Is Anything Too Hard for the Lord? (Genesis 18:1-15)
In Genesis 17, God gave Abram several new details regarding the covenant he had made with him in chapter 15. First, Abram was to be the father of not just one nation but many, so God changed his name to “Abraham” which means “father of a multitude”. Additionally, kings would come from him, this covenant would be an everlasting one that included his descendants, and most importantly, God would be their God in a personal way. God also made it explicitly clear that Abraham’s promised child would be born to his wife Sarah.
Nothing is impossible with God.
As Genesis 18 opens, we find Abraham resting in the shade of his tent from the heat of the midday sun. It was the worst time of the day to do work, and yet it’s precisely when he’s visited by three men. Rather than grumbling about having his nap inconveniently interrupted, though, he leaves the shade to greet them.
From this chapter and the next, we know that the visitors are God himself and two angels (19:1), but Abraham probably didn’t know this at first. He at least understands that one of the men especially is prominent (v. 3), and in addition to showing them honor, he begins to attend to all their needs (vv. 3-5).
Abraham’s generosity is enhanced in the meal he provides the visitors as well as the way it’s prepared. The meal is nothing short of a feast, complete with fresh meat and milk. The text also emphasizes the speed at which he’s trying to get them fed (“went quickly”; “‘Quick!’”; “Abraham ran”; “prepared it quickly”). Despite visiting at the hottest part of the day, the visitors were treated to remarkable hospitality by Abraham.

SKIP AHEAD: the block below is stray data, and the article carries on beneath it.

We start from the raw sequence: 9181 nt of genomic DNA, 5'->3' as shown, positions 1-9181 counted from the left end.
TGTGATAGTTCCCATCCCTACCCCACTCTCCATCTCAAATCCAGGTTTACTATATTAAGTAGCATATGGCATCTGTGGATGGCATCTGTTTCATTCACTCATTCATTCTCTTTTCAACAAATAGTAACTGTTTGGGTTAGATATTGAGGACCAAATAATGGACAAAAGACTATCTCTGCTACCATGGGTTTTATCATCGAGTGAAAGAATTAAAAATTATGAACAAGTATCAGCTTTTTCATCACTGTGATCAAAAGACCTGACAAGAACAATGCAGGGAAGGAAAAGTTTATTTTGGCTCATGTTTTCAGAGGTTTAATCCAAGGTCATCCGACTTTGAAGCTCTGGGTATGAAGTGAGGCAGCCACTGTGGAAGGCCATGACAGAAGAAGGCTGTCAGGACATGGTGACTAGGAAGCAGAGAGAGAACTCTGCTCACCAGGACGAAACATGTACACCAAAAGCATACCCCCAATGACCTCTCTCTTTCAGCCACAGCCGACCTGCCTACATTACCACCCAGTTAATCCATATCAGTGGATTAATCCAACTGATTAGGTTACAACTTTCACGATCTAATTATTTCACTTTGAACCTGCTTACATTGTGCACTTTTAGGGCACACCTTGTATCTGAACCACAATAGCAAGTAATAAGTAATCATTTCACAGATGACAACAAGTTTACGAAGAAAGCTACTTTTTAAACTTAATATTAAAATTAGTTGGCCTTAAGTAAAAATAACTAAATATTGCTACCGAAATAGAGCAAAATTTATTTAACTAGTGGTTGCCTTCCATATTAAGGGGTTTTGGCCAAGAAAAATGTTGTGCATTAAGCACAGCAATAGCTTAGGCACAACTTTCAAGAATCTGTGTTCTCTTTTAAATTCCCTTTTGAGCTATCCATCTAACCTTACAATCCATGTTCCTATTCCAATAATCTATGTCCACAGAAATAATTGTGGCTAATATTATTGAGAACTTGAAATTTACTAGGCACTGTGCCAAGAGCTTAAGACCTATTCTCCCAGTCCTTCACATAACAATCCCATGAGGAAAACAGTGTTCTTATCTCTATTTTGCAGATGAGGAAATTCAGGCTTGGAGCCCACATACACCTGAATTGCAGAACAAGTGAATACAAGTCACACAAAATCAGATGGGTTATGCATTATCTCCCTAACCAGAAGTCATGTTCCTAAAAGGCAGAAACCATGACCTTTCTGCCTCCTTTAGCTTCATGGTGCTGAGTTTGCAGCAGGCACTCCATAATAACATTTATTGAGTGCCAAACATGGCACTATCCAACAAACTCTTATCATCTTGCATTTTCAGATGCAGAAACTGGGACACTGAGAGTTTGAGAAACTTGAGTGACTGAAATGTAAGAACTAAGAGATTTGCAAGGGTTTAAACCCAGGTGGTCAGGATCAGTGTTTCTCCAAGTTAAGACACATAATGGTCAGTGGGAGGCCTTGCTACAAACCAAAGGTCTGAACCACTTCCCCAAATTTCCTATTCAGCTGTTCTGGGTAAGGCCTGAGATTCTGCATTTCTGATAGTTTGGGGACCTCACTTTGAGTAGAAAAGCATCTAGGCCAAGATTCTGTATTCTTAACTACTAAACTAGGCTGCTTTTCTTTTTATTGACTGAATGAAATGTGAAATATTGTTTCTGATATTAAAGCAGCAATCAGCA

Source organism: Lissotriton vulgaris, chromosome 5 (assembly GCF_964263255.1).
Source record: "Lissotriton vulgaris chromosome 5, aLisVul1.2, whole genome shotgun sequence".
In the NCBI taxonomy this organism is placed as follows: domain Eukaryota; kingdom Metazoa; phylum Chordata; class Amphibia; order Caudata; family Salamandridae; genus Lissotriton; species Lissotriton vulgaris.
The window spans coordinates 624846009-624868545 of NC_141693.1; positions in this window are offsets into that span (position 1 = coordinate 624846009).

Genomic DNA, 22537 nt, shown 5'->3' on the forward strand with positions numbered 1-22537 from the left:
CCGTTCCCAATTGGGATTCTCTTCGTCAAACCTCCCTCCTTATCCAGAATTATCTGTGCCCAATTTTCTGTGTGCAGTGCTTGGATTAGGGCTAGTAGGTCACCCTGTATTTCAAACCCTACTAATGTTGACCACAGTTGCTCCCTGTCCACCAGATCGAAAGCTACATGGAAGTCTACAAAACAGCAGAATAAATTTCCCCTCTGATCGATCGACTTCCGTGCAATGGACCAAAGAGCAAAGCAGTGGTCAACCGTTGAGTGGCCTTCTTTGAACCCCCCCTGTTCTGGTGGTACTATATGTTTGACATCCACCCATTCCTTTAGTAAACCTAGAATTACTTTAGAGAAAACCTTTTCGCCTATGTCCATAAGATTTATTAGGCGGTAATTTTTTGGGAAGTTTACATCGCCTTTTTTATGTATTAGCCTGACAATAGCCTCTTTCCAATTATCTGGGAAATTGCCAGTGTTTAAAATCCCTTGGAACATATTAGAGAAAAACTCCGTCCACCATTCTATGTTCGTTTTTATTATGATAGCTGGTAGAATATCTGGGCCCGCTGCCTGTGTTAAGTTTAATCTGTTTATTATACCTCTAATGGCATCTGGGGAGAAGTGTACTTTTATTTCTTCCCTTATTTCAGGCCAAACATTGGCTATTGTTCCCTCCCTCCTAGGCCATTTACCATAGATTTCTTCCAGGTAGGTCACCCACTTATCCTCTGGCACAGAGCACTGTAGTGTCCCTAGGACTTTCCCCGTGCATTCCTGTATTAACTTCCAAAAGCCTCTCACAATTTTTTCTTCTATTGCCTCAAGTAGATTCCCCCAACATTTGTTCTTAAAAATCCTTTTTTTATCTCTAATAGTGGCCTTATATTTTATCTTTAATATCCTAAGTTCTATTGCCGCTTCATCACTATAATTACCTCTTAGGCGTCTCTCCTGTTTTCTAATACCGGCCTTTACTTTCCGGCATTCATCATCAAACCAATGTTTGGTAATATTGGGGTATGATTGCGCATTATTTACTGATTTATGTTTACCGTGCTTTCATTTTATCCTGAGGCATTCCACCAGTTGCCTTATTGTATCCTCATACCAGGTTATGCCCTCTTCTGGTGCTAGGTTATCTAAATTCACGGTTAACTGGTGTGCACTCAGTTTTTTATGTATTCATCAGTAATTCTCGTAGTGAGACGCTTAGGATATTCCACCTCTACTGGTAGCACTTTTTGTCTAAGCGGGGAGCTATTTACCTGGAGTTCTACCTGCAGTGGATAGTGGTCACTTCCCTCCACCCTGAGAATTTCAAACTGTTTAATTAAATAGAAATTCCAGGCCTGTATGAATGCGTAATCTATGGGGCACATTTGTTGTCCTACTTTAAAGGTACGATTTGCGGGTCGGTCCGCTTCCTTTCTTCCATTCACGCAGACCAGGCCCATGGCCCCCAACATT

Their conversation then turns to Sarah. After years and years of waiting on God to fulfill his promise of a child, the promise now has an expiration date: “I will surely return to you about this time next year, and Sarah your wife shall have a son.” (v. 10) If this seems miraculous given Sarah’s barrenness (11:30), verse 11 shows us how an impossible situation has become even more impossible: not only is she barren, but she’s now far too old to bear a child. For Abraham and Sarah, who have long-since accepted her barrenness as the norm, the idea that one year from now they’ll have child seems ridiculous.
Which is why Sarah laughs (v. 12). It’s possible that Abraham never told her what God told him in 17:16, 19 and she’s hearing this for the first time. Regardless, she can’t help but laugh at the sheer impossibility of what she’s hearing and privately asks herself: “After I am worn out, and my lord is old, shall I have pleasure?”
God’s ability to read and vocalize Sarah’s inner thoughts (v. 13) is a subtle reassurance of his power and therefore his ability to do what she thinks is impossible. After claiming not to have laughed, God assures her that she did, as if to say: “I’m able to read your thoughts. I’m also able to give you a child.” (v. 15)
This subtle reassurance is made explicit in verse 14: “Is anything too hard for the LORD?” Never has a more rhetorical question been asked! The obvious answer is, “Of course not!” “Simply to pose the question shows how ludicrous it is to think of the Lord in terms of human limitations.”
- How did Abraham respond to the “inconvenience” of having visitors during his afternoon rest time? How do you typically respond to interruptions in your day to day life?
- What are some practical ways that you can show hospitality to others?
- Where in your life do you tend to “laugh” at God? (That is, what situations feel impossible or hopeless to you?)
- Consider the following three promises God has made to believers today: to work all things together for our good (Romans 8:28); to complete the good work he began in us (Philippians 1:6), and to never leave us or forsake us (Hebrews 13:5). What are some situations in life in which each of these promises might seem unbelievable? How can Genesis 18:14 encourage us to keep believing these promises in those situations?
Genesis 18:14 – “Is anything too hard for the LORD?”
Luke 1:37 – “For nothing will be impossible with God.”
Hebrews 13:2 – “Do not neglect to show hospitality to strangers, for thereby some have entertained angels unawares.”
 Joyce Baldwin, The Message of Genesis 12-50
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